There are a lot of things that don't make sense with our standard 12-month, or Gregorian, calendar, but none of the peculiar characteristics of the calendar compare to the odd nature of the 13-month, International Fixed Calendar.
Upon first glance, the International Fixed Calendar makes sense, but the days, weeks, and (13) months don't add up the more you start to think about it. But that didn't stop George Eastman, founder of the Kodak Company, from implementing the "balanced" International Fixed Calendar for his massive photography company for more than 60 years.
Before we get too far, what is the International Fixed Calendar?
The International Fixed Calendar is an alternative calendar that does away with the traditional 12-month setup and instead offers 13 months with 28 days each and a 29th day added to the final month of the year.
According to a piece on the ill-fated history of the revolutionary calendar, "this particular 13-month invention came from the mind of Moses Cotsworth, a North Eastern Railway advisor bothered by inexplicably varying monthly earnings over the traditional 12-month period. Cotsworth's plan quickly gained popularity among businessmen, especially in transportation and logistics."
While the International Fixed Calendar was trumpeted by the those in the transportation business, it was Eastman who would become Cotsworth's biggest and most vocal supporter when he shifted his entire company's schedule to the new calendar in 1928. It would remain this way until 1989 when Kodak finally reverted back to the 12-month calendar.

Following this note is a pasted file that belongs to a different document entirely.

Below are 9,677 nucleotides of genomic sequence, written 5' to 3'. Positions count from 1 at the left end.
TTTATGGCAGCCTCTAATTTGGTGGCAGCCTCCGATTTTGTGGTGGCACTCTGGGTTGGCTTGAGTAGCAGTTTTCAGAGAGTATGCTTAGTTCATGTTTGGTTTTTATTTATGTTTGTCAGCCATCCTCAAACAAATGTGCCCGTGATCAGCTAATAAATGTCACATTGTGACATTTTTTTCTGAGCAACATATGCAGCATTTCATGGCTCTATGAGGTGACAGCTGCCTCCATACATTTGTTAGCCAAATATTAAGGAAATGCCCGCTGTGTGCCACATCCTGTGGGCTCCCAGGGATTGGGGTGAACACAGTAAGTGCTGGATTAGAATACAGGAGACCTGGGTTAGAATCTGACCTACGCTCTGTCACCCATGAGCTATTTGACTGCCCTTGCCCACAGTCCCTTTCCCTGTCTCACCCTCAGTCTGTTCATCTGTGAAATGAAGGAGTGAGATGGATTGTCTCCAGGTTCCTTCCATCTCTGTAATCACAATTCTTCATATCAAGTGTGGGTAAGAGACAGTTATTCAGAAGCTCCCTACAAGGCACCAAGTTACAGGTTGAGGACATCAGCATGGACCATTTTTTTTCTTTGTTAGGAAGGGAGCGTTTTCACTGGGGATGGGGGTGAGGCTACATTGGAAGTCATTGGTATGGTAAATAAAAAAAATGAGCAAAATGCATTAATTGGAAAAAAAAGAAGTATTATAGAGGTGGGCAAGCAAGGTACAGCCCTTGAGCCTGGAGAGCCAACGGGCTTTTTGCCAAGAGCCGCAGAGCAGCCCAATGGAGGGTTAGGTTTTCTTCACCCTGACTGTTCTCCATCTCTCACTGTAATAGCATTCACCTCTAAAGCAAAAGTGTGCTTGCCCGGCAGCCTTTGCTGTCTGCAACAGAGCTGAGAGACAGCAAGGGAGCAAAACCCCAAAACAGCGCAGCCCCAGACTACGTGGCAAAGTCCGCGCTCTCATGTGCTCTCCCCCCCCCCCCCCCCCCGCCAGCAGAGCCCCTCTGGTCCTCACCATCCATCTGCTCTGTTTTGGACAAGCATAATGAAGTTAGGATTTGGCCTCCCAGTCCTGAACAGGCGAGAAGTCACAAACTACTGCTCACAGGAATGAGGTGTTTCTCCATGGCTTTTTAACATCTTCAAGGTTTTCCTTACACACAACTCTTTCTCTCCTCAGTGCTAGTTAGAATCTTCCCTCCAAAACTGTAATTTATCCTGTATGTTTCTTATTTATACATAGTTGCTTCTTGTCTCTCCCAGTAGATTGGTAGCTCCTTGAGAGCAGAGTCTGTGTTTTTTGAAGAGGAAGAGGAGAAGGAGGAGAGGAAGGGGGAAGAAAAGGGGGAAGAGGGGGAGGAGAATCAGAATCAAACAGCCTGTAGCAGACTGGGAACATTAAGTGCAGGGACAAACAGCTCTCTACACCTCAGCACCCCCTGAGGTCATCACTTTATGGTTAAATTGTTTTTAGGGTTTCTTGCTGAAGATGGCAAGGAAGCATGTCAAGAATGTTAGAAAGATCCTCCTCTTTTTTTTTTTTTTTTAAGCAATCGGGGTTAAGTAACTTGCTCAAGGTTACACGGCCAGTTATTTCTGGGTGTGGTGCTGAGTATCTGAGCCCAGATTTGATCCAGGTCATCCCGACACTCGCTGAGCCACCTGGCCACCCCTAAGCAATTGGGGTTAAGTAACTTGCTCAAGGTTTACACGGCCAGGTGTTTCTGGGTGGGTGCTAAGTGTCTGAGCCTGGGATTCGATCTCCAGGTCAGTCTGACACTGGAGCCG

But while the business world saw some merit in the 13-month calendar, most Americans weren't as open to the idea, and for good reason. Even though having 13 months with 28 days each made a lot of sense when speaking in terms of comparing financial performance month over month, the International Fixed Calendar messed up one of the nation's most significant holidays: Independence Day.
The Outlook explained in 1927: "If, for instance, we wish to keep Independence Day in July, then it will cease to be the fourth of July but become the second of July. If, however, we wish to keep it on virtually the same day of the year. Independence Day will fall into the new month. As July 4 will become Sol (the new 13th month which would be inserted between June and July) 17 and thus fall on Tuesday, Independence Day will then be shifted one day earlier and become Sol 16."
If that wasn't bad enough, the International Fixed Calendar lost even more support with Eastman's suicide in 1932. But despite the rest of the world not catching on to this revolutionary and streamlined system of marking days, weeks, months, and years, Kodak continued the practice until 1989 when it reverted back to the Gregorian calendar.
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